Alshogran et al showed that the prevalence of self-medication was comparable between medical and non-medical students. However, it is important to note that the majority of students included were in their third or fourth year of study (68%) and only 20.6% of the participants were in their first or second year. Kasulkar and Gupta2 conducted a study among medical students, and their results demonstrated that the prevalence of self-medication increased from first year to final year. It would be intriguing to see what effect, if any, having a fairer representation of junior medical students would have been on the results of Alshogran et al.

There are certain demographic differences between the study groups in Alshogran et al.

One of which is gender: 69.8% of the medical students were female, compared to just 42.2% of the non-medical students (P<0.001). Several studies, such as the study by Yousef et al,3 have reported that the prevalence of self-medication is higher in females. Other statistically significant variables that were different between the study groups included the following: smoking status, monthly income and nationality. Some of these variables may act as confounders, and combined with the gender bias, they may skew the results. Although the differences were acknowledged in the original study, the consequences were not explored thoroughly.1 The main consequence is that any conclusion obtained from the comparison between the two groups cannot simply be attributed to being a student of a medical faculty alone.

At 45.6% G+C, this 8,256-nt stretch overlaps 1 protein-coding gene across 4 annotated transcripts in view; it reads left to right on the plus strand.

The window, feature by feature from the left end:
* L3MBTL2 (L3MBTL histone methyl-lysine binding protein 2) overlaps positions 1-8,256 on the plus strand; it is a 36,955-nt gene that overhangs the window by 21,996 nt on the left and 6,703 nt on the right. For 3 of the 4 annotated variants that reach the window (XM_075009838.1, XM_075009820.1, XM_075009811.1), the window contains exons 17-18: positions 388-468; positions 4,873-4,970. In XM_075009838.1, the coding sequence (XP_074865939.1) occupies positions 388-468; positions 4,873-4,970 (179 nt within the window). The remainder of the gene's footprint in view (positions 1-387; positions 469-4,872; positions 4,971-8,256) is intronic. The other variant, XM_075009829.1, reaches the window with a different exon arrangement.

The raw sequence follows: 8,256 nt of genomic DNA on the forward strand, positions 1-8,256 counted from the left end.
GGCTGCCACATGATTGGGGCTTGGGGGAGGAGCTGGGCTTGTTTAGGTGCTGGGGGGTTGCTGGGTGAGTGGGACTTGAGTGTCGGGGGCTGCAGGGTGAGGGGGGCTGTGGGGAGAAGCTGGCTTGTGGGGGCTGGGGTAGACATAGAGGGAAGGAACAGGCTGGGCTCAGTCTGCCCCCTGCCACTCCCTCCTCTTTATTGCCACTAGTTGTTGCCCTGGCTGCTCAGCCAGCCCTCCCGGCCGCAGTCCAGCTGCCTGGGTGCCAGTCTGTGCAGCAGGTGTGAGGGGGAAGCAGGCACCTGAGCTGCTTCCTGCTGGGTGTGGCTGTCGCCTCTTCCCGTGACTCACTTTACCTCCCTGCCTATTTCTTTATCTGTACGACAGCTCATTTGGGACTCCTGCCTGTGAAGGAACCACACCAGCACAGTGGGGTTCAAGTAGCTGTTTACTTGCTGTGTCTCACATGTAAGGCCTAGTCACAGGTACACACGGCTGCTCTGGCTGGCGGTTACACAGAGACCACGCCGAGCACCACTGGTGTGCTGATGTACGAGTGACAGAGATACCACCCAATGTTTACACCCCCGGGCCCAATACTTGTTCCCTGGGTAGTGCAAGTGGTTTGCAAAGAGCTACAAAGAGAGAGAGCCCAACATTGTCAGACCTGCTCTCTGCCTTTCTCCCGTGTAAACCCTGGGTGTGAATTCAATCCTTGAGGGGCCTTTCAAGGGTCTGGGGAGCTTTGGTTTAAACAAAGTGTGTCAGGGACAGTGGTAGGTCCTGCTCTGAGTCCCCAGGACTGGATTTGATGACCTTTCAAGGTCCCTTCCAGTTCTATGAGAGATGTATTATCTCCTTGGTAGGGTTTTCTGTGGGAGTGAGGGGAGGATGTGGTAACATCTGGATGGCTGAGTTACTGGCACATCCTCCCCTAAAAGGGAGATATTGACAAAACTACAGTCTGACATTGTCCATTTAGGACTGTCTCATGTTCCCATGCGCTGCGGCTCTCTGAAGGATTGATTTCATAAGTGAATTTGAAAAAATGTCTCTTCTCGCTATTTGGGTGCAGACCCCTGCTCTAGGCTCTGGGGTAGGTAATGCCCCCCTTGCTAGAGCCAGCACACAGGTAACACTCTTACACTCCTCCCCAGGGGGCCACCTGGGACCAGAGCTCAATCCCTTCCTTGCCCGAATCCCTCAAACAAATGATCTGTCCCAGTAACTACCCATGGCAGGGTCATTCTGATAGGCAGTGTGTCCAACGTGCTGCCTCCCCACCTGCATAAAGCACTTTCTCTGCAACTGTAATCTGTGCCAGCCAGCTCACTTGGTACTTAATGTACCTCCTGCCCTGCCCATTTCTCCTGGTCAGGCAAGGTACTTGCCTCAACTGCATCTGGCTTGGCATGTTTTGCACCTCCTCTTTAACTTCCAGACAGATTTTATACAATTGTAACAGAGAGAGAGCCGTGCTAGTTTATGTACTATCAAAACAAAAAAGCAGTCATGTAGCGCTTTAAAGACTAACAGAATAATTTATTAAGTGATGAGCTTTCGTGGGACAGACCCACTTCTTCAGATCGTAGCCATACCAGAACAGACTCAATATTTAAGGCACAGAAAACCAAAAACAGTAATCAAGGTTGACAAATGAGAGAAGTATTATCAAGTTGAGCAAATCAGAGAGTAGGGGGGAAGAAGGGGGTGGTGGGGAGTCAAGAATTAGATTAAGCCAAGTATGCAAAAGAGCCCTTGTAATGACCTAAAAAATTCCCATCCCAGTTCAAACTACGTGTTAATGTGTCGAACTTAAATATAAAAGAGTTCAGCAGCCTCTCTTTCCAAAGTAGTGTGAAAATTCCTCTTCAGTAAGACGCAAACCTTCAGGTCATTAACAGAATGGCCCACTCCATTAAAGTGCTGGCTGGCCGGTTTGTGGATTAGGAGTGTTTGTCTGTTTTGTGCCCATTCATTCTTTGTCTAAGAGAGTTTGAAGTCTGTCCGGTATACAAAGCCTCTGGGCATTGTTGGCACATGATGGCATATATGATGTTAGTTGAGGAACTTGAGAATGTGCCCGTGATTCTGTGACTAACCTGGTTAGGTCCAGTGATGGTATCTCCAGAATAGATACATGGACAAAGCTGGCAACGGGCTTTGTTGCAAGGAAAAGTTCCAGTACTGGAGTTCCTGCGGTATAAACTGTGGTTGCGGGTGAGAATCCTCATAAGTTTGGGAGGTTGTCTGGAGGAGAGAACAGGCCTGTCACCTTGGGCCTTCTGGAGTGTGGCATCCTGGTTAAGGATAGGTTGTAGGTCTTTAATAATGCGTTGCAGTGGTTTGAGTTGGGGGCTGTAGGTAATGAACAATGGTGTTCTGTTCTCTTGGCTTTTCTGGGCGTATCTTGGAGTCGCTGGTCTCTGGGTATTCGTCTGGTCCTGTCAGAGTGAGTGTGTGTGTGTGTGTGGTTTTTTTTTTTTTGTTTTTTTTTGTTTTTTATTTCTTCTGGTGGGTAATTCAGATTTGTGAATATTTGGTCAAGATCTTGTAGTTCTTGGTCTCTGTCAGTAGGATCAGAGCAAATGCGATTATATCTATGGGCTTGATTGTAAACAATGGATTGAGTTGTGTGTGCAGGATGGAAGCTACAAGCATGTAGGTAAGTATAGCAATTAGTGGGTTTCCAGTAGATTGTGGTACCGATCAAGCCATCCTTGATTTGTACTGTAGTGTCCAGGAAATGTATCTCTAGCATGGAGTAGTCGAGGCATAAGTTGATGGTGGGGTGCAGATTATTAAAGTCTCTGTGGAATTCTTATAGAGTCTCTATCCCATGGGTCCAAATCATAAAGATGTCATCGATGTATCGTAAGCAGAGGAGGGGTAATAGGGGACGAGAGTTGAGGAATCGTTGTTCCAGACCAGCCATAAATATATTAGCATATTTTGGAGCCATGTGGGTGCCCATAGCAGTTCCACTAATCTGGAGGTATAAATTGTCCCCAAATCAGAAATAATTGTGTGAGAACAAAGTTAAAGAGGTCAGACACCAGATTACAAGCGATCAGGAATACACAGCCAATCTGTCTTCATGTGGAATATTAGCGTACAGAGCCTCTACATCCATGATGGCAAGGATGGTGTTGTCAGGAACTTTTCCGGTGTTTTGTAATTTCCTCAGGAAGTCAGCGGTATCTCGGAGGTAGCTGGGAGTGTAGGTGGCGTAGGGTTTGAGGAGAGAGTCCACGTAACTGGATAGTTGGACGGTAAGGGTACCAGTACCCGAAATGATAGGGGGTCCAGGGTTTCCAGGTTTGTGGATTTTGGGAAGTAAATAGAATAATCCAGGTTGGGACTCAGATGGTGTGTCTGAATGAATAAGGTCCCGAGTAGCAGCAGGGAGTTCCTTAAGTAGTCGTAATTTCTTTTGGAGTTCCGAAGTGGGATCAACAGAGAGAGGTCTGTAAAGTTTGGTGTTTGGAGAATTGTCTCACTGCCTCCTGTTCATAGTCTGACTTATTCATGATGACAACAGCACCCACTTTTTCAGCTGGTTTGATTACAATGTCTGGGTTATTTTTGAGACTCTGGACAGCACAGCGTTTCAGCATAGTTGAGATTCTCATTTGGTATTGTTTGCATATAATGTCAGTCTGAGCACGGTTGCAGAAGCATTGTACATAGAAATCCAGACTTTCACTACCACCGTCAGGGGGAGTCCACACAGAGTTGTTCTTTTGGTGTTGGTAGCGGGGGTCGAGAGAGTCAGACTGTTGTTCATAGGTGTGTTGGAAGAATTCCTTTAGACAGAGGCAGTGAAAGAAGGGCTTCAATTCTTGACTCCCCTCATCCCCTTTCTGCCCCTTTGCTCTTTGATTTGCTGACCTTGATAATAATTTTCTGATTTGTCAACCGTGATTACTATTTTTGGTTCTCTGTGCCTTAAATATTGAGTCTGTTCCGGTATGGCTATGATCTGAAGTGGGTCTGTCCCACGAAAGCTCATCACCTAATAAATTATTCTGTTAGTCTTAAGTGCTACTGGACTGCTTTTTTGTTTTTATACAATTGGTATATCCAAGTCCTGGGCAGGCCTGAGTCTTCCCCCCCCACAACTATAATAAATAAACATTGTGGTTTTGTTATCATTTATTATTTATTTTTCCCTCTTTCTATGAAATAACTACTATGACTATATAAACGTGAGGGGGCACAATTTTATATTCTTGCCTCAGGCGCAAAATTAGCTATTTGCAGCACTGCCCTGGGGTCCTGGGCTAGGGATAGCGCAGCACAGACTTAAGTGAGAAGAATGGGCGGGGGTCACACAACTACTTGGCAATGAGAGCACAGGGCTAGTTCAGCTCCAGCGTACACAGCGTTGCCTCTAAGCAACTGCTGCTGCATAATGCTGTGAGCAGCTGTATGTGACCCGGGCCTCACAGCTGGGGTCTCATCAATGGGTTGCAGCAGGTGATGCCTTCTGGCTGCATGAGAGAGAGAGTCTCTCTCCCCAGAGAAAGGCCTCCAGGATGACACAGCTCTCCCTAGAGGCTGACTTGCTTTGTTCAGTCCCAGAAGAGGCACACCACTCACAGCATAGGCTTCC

The definition of self-medication that Alshogran et al alluded to includes the use of herbal and home remedies. However, the focus of this study was on traditional over the counter (OTC) medications, such as analgesics and anti-cold/flu, and herbal remedies could not be identified separately. Perhaps, this could be attributed to the fact that many people classify herbal remedies as supplements rather than medications.4 These remedies are commonly touted as being natural, but this does not mean they are harmless.5 Since herbal remedies are often not subject to the same rigorous regulations of OTC/prescription medicine, they may represent a significant risk to vulnerable patients who are lulled into a false sense of security by unethical marketing techniques.